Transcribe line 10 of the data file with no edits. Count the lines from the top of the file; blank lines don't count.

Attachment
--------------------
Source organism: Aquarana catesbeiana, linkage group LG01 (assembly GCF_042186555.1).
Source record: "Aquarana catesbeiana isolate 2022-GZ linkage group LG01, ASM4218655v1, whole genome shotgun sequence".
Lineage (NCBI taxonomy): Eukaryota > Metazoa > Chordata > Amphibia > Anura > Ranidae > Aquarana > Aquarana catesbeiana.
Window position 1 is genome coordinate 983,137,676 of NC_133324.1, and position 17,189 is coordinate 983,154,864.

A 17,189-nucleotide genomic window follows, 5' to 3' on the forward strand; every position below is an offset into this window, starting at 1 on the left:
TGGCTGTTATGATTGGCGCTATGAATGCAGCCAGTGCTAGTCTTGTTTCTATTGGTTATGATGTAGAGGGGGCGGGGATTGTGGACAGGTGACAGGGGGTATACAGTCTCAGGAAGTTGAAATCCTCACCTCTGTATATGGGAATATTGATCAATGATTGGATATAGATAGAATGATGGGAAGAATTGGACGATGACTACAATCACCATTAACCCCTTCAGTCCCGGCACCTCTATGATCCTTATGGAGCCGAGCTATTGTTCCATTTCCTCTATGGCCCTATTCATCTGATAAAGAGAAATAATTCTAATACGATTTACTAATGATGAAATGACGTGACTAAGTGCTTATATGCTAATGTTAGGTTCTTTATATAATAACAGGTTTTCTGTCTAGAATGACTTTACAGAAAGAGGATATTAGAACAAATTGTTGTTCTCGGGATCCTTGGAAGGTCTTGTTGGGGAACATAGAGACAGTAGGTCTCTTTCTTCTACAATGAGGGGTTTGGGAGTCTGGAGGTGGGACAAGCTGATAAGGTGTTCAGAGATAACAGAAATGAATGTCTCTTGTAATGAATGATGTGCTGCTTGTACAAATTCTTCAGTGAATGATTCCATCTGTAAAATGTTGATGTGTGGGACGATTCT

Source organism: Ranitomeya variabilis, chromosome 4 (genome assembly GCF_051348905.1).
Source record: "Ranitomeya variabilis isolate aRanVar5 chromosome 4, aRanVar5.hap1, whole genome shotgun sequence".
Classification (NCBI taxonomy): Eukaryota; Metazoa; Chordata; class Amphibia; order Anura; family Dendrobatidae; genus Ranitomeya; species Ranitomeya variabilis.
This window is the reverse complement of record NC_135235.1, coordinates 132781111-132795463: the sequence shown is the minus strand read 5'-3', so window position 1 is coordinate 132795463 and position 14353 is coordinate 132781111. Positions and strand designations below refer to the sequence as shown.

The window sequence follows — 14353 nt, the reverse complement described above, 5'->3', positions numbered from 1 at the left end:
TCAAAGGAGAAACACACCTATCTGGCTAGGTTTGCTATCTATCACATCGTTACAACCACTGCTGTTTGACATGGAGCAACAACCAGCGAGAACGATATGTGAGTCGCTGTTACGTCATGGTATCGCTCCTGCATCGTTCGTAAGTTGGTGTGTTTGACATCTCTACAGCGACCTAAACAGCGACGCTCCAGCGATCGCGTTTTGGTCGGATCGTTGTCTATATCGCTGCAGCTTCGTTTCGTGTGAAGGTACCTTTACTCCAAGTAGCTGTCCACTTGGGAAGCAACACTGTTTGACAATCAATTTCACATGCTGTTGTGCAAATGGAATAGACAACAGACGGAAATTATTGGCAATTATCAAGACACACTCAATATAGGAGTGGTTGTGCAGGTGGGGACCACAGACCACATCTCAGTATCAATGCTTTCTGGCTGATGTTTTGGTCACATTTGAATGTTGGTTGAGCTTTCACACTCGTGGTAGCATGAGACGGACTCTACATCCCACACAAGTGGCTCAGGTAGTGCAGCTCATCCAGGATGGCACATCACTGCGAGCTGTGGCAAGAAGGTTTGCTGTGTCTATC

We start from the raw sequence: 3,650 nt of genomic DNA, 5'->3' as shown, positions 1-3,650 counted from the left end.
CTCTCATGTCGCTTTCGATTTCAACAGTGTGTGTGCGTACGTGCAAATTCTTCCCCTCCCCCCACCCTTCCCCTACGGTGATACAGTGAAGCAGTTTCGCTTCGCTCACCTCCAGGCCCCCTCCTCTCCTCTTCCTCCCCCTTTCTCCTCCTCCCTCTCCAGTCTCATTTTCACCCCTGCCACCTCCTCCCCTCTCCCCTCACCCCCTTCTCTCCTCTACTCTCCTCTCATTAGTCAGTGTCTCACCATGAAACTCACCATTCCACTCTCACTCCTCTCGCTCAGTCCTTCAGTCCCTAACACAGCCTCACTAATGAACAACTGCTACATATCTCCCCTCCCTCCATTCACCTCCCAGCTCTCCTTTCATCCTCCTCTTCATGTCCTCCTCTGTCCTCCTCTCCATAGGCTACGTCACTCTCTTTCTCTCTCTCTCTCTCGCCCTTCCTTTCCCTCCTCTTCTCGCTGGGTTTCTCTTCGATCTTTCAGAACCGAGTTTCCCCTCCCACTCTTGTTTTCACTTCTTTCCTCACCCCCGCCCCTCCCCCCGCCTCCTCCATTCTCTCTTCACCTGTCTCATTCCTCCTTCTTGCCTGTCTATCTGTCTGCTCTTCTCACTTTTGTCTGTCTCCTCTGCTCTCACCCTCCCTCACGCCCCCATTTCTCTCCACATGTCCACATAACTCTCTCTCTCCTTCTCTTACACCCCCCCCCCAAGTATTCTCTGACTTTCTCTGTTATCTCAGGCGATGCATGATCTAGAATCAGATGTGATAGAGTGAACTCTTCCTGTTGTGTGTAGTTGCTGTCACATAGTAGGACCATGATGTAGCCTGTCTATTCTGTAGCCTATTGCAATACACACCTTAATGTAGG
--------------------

This window is the reverse complement of record NC_135235.1, coordinates 132781111-132795463: the sequence shown is the minus strand read 5'-3', so window position 1 is coordinate 132795463 and position 14353 is coordinate 132781111. Positions and strand designations below refer to the sequence as shown.